[UPDATE: Are triple-core Phenom processors just failed quad-core units? I've been asked this question several times today and to get a definitive answer I approached Scott Carroll, AMD Public Relations, for an official response.
Me: "Scott, are triple-core Phenom processors just failed quad-core units?"
Scott: "No -- AMD Phenom X3 processors are NOT quad-cores with a defective core shut-off! AMD Phenom processors with three cores are an example of AMD's design leadership and manufacturing strategy. AMD strives to obtain maximum value out of its manufacturing processes in order to provide customers with the best products and value to meet their varying needs. AMD's Direct Connect Architecture and true native multi-core design allow for direct communication between cores, integrated memory controller, and I/O - reducing unnecessary bottlenecks. This unique approach enables AMD to deliver varying core configurations - including dual, triple and quad - to meet customer needs."]
Today AMD announce the expansion of the CPU lineup by officially releasing quad-core and triple-core Phenom processors.
How best to sum up this new lineup? I guess it’s a case where that old phrase “something for everyone” actually fits the bill pretty well. We have processors aimed at both the high-end enthusiast who wants to squeeze as much power out of their components as well as processors aimed at the budget-conscious. We also see a revolutionary new energy efficient processor aimed at home theater enthusiasts who want quad-core power without having to put up with large PC cases in their living rooms or the noise generated by extravagant fans.
So, finally, some cool stuff to drool over from AMD. Let’s take a closer look starting with the tech specs.
Here are the new processors, seven in all, five quad-core processors and two triple-core units:
AMD Phenom X4 Quad-core - Socket AM2+
Some of the highlights of this lineup include:
Also added to the quad-core lineup is a new energy efficient unit:
Some of the X4 9100e energy-efficient features include:
AMD Phenom X3 Triple-core - Socket AM2+
Some of the highlights of this lineup include:
Note: All these units are compatible with AMD Overdrive when used on a 7-series chipset motherboard.
PricingI have some tray pricing (OEM prices per 1000) for some of the triple and quad-core Phenom units (I'll update the pricing information later):
As for system prices, a Cartwheel-based system (that's a system running a triple-core Phenom on a 780G chipset board - the board which has integrated graphics) will retail at around the $650 - $850 mark.
Processors will be available OEM and retail with the exception of the 9100e.
As to where you can pick up a system based on these processors, all AMD would say is that all the "usual suspects" have picked up on these CPUs.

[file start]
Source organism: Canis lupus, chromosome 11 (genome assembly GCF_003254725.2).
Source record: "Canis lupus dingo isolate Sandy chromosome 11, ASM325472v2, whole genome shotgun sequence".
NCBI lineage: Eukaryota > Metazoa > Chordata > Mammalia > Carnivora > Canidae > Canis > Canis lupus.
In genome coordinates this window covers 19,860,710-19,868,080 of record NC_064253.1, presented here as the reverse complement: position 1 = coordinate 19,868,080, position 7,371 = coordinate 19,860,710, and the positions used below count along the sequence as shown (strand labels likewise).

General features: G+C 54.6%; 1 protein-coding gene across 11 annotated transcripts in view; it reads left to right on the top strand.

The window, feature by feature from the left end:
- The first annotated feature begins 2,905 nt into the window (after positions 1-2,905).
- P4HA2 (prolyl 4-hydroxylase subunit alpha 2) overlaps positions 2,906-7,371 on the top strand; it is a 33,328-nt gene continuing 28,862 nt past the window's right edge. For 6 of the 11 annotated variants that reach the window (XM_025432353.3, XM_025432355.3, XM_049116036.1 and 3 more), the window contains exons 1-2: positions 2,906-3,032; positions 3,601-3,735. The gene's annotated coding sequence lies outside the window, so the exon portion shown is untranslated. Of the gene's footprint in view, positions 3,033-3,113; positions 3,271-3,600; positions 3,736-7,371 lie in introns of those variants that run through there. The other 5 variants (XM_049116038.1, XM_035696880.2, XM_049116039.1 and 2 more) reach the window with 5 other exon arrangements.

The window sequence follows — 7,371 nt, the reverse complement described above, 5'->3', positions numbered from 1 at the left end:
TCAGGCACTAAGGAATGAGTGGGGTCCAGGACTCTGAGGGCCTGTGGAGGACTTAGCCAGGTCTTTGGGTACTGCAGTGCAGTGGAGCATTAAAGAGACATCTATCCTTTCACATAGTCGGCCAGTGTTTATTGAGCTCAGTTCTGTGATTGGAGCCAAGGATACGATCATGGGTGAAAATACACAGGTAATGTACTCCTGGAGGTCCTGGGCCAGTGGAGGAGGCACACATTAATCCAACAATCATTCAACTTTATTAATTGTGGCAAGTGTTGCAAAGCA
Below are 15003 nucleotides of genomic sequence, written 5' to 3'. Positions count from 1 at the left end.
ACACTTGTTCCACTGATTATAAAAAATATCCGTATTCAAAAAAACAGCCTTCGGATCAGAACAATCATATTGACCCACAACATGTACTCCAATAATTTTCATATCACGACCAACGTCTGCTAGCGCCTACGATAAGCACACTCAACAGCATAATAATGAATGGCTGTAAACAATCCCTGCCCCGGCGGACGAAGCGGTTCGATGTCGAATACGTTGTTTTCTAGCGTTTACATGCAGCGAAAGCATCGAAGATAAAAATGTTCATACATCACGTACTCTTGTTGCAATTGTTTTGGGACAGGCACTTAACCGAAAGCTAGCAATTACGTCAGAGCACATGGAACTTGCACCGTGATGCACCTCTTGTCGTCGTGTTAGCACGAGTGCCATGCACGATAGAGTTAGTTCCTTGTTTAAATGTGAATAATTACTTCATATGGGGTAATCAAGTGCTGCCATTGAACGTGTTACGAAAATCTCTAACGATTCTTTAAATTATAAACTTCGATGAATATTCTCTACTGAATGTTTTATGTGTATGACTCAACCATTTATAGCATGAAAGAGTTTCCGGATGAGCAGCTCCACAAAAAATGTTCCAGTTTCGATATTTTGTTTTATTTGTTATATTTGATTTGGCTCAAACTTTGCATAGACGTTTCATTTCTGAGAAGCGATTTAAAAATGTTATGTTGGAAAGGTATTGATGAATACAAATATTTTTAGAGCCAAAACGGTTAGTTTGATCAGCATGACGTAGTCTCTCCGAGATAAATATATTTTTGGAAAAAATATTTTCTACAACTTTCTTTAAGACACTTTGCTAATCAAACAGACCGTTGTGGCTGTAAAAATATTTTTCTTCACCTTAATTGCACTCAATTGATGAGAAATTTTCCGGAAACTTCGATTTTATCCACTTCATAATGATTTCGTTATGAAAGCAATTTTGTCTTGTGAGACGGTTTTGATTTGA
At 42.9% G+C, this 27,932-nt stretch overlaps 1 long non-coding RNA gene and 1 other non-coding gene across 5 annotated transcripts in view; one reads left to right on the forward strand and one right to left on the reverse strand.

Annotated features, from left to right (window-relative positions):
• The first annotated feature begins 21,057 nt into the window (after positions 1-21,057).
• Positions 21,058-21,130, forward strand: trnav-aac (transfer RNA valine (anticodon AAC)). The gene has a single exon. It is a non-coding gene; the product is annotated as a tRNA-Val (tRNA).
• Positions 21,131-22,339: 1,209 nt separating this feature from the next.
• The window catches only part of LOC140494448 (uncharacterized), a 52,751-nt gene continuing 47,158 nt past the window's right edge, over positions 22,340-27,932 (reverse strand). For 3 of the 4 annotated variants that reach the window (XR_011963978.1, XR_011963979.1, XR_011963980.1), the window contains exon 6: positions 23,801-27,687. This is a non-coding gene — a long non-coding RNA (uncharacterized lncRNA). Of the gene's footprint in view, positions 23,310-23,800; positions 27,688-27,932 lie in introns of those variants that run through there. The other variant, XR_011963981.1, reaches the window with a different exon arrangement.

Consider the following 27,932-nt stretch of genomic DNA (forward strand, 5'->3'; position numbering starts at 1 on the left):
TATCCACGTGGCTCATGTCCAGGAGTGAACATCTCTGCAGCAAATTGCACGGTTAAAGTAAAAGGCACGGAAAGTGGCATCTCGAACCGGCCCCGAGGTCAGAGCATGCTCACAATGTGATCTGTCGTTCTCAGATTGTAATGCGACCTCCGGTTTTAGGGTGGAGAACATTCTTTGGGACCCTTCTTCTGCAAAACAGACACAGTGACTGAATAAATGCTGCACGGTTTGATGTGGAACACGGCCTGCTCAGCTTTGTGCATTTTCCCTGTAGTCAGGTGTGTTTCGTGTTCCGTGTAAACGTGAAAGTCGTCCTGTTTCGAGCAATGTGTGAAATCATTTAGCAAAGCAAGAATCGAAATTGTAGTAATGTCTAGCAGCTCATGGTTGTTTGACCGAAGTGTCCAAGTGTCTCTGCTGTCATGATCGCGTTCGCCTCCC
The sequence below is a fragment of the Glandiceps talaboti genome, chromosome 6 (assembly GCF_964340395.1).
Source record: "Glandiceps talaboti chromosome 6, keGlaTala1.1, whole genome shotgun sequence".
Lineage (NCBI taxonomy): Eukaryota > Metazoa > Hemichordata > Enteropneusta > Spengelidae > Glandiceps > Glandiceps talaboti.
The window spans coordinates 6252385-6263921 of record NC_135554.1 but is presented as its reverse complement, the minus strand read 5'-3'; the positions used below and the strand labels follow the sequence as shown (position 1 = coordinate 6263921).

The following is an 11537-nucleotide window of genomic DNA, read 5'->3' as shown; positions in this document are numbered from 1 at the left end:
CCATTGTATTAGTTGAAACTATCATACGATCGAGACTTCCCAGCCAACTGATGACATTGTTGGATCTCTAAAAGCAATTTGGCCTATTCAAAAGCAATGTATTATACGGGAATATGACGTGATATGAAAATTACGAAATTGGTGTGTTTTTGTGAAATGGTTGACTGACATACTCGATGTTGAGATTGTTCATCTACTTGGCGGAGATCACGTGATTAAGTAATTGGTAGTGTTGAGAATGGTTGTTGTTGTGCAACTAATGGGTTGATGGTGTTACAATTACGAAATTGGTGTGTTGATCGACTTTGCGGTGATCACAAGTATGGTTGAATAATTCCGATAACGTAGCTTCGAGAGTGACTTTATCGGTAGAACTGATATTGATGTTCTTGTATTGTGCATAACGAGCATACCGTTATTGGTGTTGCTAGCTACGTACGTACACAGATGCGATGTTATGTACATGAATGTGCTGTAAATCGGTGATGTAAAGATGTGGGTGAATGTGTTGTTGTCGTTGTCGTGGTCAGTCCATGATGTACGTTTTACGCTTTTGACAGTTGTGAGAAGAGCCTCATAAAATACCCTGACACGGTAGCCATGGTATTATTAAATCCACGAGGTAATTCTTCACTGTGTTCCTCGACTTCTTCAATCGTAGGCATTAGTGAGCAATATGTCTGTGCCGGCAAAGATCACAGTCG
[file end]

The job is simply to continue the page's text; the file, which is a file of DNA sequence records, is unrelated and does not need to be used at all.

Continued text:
AMD has also partnered with ZT Systems to premiere the first system featuring the new Phenom X3 triple-core processor on QVC during the Computer Shop broadcast, which is scheduled to air March 31 at 10 p.m. EDT.
Well finally, some cool stuff for AMD fans to drool over.
I've had some concerns as to how AMD was going to be able to position and market the Phenom processors, but to be I have to admit that I think that AMD has that figured out.
The main concern that I'd had about Phenom was how AMD could carve out a market for triple-core processors in a market already being catered for very well by the cheap Intel Q6600 quad-core. Well, it seems to come down to price and performance benefits. For dual-core users (who form the majority) AMD are clear to outline the benefits of going from two cores to three cores and then to four cores. According to AMD data, the performance uplift of upgrading from dual to triple to quad for highly threaded multimedia applications is as follows:
AMD is also very keen to stress the importance of looking not at the performance of individual products but at the price and performance benefits of AMD-based "Spider" platforms. For example, in a demo I saw two $1,200 systems put head to head. One system was based on the Intel Q6600 quad-core process on an X38 chipset board and fitted with a Radeon HD 3450 graphics card. The other system was based on the 9850 Phenom on a 790 chipset board and fitted with a Radeon HD 3850 graphics card. Both systems ran a pre-recorded section from Half Life 2, Episode 2 and the difference in frame rates was staggering. The AMD system was capable of pulling 60 to 70 frames per second, while the Intel system was barely able to hit 20 frames per second. The message here from AMD is clear - the Q6600 might be more powerful, but dollar for dollar, AMD gives you more frames per second for your dollars.
Another platform advantage that AMD is keen to stress is ease of upgrading. A triple-core system can be given a performance boost by adding more GPUs to the system, while further down the line the triple-core process can be upgraded to a quad-core unit. Small steps.AMD also ran a demonstration of the performance advantages of Hybrid CrossFire offered by the 780G platform. For example, a system equipped with a Radeon HD 3450 graphics card achieved a 3DMark06 score of around 1800, but with the addition of Hybrid CrossFire this score was boosted to approximately 2700.
The energy-efficient 9100e is also worth a mention. While at 1.8GHz this processor isn't going to break any speed records, the fact that it has a TDP of 65W, the low thermal output of this processor makes it ideally suited to home theater and media center systems where a small form factor and quiet cooling is desired.
Here are a few omissions form the announcement:
What I'm waiting to see
As yet I haven't had any hands on time with any of this kit, so here's what I'm waiting to see: